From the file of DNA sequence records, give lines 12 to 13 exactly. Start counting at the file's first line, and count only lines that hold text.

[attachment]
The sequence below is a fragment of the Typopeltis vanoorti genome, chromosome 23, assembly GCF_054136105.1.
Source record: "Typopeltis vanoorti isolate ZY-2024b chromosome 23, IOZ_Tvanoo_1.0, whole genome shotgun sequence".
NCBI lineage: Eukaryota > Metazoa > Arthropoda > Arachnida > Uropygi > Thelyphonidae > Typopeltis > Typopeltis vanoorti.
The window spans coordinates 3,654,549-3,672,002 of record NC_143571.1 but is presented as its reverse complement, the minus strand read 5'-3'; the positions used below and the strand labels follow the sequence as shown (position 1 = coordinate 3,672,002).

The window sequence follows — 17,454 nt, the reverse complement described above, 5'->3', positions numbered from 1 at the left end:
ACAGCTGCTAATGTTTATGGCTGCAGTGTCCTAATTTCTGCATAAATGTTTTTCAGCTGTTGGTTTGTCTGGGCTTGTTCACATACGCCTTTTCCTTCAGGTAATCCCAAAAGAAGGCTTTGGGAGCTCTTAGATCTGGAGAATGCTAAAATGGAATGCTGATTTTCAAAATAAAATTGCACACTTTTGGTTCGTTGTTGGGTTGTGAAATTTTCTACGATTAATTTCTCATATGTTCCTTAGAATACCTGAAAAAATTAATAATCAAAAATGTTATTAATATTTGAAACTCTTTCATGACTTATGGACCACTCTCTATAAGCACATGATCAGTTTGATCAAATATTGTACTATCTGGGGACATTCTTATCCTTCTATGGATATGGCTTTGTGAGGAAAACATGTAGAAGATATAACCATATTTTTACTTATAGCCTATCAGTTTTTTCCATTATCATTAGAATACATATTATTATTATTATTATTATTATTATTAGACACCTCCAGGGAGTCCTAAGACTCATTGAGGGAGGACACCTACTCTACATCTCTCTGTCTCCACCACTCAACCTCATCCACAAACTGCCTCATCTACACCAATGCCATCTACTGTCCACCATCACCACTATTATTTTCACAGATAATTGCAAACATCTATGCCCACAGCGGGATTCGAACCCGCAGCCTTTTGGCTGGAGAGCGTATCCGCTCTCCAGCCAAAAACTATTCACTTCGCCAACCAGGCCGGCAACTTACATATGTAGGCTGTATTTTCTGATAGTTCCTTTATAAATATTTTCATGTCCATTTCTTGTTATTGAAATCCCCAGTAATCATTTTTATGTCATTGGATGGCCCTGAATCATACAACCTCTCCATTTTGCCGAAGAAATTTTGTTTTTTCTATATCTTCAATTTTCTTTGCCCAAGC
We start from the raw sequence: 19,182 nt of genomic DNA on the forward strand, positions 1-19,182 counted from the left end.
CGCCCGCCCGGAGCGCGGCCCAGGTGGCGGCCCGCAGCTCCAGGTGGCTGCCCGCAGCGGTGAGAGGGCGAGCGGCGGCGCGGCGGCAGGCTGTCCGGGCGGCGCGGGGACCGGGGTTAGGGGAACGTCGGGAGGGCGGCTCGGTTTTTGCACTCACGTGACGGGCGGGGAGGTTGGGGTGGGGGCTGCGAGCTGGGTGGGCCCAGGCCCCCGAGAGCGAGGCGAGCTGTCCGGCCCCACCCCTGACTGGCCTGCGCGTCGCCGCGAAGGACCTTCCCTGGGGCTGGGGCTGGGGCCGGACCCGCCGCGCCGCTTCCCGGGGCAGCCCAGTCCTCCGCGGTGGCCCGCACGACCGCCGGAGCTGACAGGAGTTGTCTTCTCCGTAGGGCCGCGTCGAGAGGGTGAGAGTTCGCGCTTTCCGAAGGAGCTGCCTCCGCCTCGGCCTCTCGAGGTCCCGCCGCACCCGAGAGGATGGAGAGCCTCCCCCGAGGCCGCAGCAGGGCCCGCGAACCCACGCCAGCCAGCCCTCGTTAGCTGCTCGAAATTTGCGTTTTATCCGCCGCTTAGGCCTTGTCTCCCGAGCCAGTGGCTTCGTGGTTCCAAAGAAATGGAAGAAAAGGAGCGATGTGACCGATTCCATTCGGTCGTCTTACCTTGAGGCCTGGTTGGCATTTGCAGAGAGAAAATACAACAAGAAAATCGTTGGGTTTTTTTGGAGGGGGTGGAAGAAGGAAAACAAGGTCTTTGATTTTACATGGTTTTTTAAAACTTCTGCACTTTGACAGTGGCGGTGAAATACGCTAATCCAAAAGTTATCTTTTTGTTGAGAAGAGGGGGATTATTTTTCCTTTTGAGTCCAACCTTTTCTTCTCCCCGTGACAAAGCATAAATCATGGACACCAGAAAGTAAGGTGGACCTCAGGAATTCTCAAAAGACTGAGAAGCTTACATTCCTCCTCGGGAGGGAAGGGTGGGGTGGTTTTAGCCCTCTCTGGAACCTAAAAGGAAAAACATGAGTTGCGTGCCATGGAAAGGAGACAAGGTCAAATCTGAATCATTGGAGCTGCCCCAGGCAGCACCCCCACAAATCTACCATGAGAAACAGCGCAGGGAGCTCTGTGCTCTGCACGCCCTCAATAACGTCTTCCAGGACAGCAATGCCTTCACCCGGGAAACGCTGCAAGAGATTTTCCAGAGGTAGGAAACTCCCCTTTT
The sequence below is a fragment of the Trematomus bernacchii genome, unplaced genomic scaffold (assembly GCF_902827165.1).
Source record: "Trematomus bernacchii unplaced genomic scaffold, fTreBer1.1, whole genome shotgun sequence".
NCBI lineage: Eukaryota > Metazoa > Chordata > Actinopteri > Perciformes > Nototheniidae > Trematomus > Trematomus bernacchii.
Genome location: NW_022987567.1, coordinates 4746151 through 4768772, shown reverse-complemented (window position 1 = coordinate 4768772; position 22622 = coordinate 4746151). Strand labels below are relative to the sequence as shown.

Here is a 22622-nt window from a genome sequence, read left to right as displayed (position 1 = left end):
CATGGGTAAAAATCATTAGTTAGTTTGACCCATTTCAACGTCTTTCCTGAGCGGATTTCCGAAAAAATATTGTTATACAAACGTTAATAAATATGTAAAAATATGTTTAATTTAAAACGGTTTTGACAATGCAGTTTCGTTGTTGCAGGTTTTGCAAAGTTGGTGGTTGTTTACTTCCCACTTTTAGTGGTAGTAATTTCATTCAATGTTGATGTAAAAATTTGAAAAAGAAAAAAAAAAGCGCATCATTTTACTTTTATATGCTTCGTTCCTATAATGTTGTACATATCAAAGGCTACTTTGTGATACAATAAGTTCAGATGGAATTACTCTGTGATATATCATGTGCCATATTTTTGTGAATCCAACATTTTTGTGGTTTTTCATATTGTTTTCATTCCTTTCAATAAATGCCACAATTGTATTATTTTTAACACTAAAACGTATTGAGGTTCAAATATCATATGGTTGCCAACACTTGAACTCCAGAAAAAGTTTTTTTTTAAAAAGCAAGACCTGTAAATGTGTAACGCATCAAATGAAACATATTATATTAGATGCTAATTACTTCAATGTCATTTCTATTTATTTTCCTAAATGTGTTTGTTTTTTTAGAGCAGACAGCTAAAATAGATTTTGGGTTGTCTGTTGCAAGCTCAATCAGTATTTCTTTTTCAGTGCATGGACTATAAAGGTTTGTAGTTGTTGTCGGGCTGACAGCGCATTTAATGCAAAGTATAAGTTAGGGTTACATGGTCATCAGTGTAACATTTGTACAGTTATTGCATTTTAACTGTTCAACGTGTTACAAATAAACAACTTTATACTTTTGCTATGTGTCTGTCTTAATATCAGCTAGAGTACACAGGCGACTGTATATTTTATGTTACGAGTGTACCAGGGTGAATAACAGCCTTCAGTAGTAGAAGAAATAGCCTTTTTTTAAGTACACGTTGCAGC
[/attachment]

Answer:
Genome location: NW_022987567.1, coordinates 4746151 through 4768772, shown reverse-complemented (window position 1 = coordinate 4768772; position 22622 = coordinate 4746151). Strand labels below are relative to the sequence as shown.

Here is a 22622-nt window from a genome sequence, read left to right as displayed (position 1 = left end):